MWC – Highlights & Insights
Dawood Khan, Feb. 11th, 2010
Key themes to look out for:
Focus on verticals – but who’s creating value for whom? : While there is some interest in the technology of networks (HSPA+, LTE, NFC, etc.), the real focus of this year’s MWC builds on last year’s themes around monetization of the recent and on-going network upgrades through deployment of user-centric mobile services and applications across verticals including Mobile Health, Mobile Money, and Mobile Advertising. In addition, both ApPlanet and the Mobile Venture Forums promise interesting opportunities.
Several of the themes are ecosystem-wide with several players across the value chain (Mobile money involves carriers, financial institutions, regulators, etc.; Mobile Advertizing involves carriers, brands, agencies, content providers, etc.), sometimes with competing agendas and challenging business models. It will be interesting to hear how far the Industry has matured to appreciate its position in the value chain as well as that of other players. Strand Consult asks a good question: “the question is whether there will be focus on who is creating value and for whom. How the mobile value chain will function and how people expect to create a healthy ecosystem? …. whether anyone will try to explain how Facebook, Twitter, Google and other Internet market players are creating value for mobile operators, customers, the media etc?”
Growth in data rich devices leading to spectrum crunch? The surge in the number of data rich connected devices and the potential impact on usage will likely continue as a hot topic from last year. It is estimated that the number of smartphones will rise from 500 million globally today, to almost two billion by 2015. Despite some stories of up to 30% of smartphone users only using them for voice and SMS, the remainder of the users are said to consume on average, five times more data capacity than users of ordinary mobile phones. All of this prompting the ITU Secretary-General Dr Hamadoun Touré to say that accelerated fibre roll-out and greater spectrum availability will be imperative if network bottlenecks are to be avoided. It will be interesting to note what success carriers have been able to achieve through data offload to wifi.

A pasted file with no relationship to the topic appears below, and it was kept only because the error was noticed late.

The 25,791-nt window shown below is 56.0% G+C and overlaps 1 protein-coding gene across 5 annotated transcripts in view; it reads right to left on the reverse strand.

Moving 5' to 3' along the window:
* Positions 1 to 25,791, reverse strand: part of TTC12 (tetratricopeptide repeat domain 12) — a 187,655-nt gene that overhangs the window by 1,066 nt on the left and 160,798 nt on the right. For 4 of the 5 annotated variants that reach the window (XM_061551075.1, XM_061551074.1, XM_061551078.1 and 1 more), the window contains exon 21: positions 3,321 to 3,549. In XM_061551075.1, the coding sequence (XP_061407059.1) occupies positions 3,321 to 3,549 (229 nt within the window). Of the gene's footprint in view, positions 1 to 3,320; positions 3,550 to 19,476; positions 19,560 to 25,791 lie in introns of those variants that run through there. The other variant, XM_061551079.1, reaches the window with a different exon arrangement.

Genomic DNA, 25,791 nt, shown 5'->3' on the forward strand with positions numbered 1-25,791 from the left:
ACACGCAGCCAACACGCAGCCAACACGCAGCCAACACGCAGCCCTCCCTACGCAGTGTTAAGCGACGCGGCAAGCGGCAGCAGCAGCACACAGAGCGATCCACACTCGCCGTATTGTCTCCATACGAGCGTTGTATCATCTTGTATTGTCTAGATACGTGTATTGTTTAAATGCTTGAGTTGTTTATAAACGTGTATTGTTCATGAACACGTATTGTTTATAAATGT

Key sessions to look out for:
Microsoft CEO Steve Balmer’s keynote on Monday (4 PM, H5.1) will be interesting, given the launch of WM7 and the recent developments with Nokia. Microsoft has had its share of challenges in light of Android and others, in convincing handset manufacturers to choose its platform. Android seems to becoming a major threat to several players in this space, Nokia being just one of those who have suffered. Despite the likes of Nokia and HTC, the Microsoft cannot lose focus of the impact of Android.
Dick Costolo, CEO of Twitter follows Steve on Monday (5 PM, H5.1), if people were at all debating the power of social media and its impact on mainstream life as we know it, I think Mr. Costolo will remind us for the “twitter revolution in Egypt and elsewhere”.
Google’s former CEO Eric Schmidt will also be back for this year’s congress and speaking on Tuesday (5:45 PM, H5.1). It will be interesting to see how Google’s Mobile First strategy will continue to evolve and how Google and the carriers view each other place in the value chain, as even though last year, Eric suggested Google was carrier-friendly, the carrier response seemed more aligned with Google wanting to convert them into pipes. Read our analysis of Google’s Strategy >>.